If you enjoy retro horror, GOG is an absolute goldmine. There massive library includes all kinds of spooky games, from point-and-click jump-fests to moody FMV adventures. Best of all, you can enjoy most of their titles even if you’ve only got a few bucks to your name.
Whether you’re in the mood for cheap thrills or atmosphere, these budget-friendly titles should keep you entertained. Don’t fret if we forgot one of your favorites; it probably appeared on this creepy horror countdown at our sister site, GeekParty.
In its earliest moments, Harvester appears to be sending you on a chilling adventure. You wake up in a strange town with no memory of who you are or how you got there. When you ask for assistance, you’re told that the only way to get the answers you desire is to join a mysterious organization called “The Lodge.”
But before long, Harvester squanders its creepy premise completely. It’s packed full of ridiculously brutal violence, and sneaks in as much offensive content it possibly can. At times, it veers into South Park territory, with gore so over-the-top you can’t possibly take it seriously.
Harvester is deeply flawed, but it’s absolutely worth playing. Its puzzles and gameplay are solid, and there’s something endearing about its desperate need to offend. If you’re a fan of trashy horror and kooky dialogue, you’ll have a great time with this weird little gem.
At first glance, Personal Nightmare seems like a nonstop barrage of cliches. You’re tasked with exploring an old abandoned mansion, where you’ll encounter a number of overused horror tropes, including evil vampires, creepy statues, and coffins that won’t stay closed.
But while it isn’t the most original game in the world, it has no shortage of ambiance. It uses its graphical limitations to great effect, never telling or showing the player more than it has to. Its sound effects will scare you out of your seat, and you’ll be pondering its mysteries long after the game is over.
I Have No Mouth and I Must Scream
I Have No Mouth and I Must Scream is based on the the classic Harlan Ellison story of the same name, and the basic premise is fairly similar. The last five humans on earth are forced to live inside the mind of a twisted supercomputer, AM, and must face whatever tortures it tosses their way.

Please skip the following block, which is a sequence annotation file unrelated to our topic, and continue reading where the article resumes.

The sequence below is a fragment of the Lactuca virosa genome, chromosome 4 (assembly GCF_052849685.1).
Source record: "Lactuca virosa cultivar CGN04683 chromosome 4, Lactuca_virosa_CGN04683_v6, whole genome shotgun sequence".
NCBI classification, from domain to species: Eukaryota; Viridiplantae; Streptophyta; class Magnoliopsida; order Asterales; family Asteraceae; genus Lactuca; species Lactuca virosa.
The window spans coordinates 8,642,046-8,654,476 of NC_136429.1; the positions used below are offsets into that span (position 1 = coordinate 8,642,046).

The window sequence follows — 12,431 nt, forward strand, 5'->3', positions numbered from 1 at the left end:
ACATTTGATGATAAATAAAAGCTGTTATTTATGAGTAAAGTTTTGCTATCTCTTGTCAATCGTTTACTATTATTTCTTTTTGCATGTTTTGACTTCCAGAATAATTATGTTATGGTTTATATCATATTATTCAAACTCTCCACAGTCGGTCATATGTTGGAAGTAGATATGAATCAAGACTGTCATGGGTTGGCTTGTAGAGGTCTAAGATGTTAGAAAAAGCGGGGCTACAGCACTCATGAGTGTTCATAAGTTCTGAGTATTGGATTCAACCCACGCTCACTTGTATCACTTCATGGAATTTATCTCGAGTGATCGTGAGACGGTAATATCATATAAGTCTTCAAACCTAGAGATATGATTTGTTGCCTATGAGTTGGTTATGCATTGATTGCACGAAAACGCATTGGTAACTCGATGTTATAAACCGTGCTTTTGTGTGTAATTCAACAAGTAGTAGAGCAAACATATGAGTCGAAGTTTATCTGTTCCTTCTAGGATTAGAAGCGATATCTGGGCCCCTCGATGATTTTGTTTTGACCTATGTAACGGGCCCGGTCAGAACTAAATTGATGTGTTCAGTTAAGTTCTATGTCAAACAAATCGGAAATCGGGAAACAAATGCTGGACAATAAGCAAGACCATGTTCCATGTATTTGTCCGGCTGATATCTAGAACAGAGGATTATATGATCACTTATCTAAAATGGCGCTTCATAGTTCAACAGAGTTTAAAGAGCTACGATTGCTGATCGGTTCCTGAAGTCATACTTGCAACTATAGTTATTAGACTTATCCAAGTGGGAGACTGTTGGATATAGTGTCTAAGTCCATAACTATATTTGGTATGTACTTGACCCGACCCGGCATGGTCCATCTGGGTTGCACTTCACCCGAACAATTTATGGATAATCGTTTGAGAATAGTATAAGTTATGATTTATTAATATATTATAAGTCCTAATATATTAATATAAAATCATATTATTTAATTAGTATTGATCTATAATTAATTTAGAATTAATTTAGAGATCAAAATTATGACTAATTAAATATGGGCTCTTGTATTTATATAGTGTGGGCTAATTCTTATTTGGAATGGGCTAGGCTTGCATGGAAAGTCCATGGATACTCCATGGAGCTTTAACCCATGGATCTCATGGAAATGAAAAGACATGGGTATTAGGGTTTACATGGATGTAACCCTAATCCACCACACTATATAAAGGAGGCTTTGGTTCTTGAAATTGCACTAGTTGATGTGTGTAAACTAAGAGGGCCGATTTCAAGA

Hoping to crush whatever spirits they have left, AM send each survivor to go on a dark and frightening psychological adventure. In order to escape, the player must prove that humans are superior to machines, and that even the worst of humanity can be redeemed.
The story for the game was penned by Ellison himself, and it’s absolutely fascinating. The dilemmas it asks you to face are extremely complex, and they are often deeply disturbing. It’s depressing and fairly disgusting, but at its best, it’s also inspiring. Horror and sci-fi fans owe it to themselves to check it out.
The 7th Guest and The 11th Hour
While a number of retro titles combined puzzle-solving and horror, no one did it quite as well as The 7th Guest and The 11th Hour. Both game constantly leave you wanting more, pushing you to solve puzzles as you desperately try to unravel a few more secrets.
The puzzles are extremely tough, but they’re always fair. The most challenging puzzles are often the most clever, and coming up with a solution is incredibly satisfying. The story hasn’t necessarily aged well — the acting is cringe-worthy — but it manages to be compelling even when it heads into cheesy territory. If you like difficult puzzles, atmosphere and suspense, both these games are worth your time.
Bad Mojo is one of the most disgusting games I’ve ever played, but in a fascinating, Kafkaesque sort of way. After an unfortunate incident with an enchanted locket, your character is transformed into a cockroach. You must skitter through a dingy bar, solving puzzles as you work to free yourself from your grimy curse.
The game occasionally asks you to do some pretty gross things, but the main story is surprisingly heartfelt. As you progress, you’ll learn more about your character’s tragic past. You’ll find out what drove him to make the choices that he did, and do your best to guide him towards a better future.
Beneath Bad Mojo‘s repugnant exterior lurks a game that’s both charming and sweet. It’s a little short on scares, but it’s a ton of fun, and will make you think twice about squishing a bug.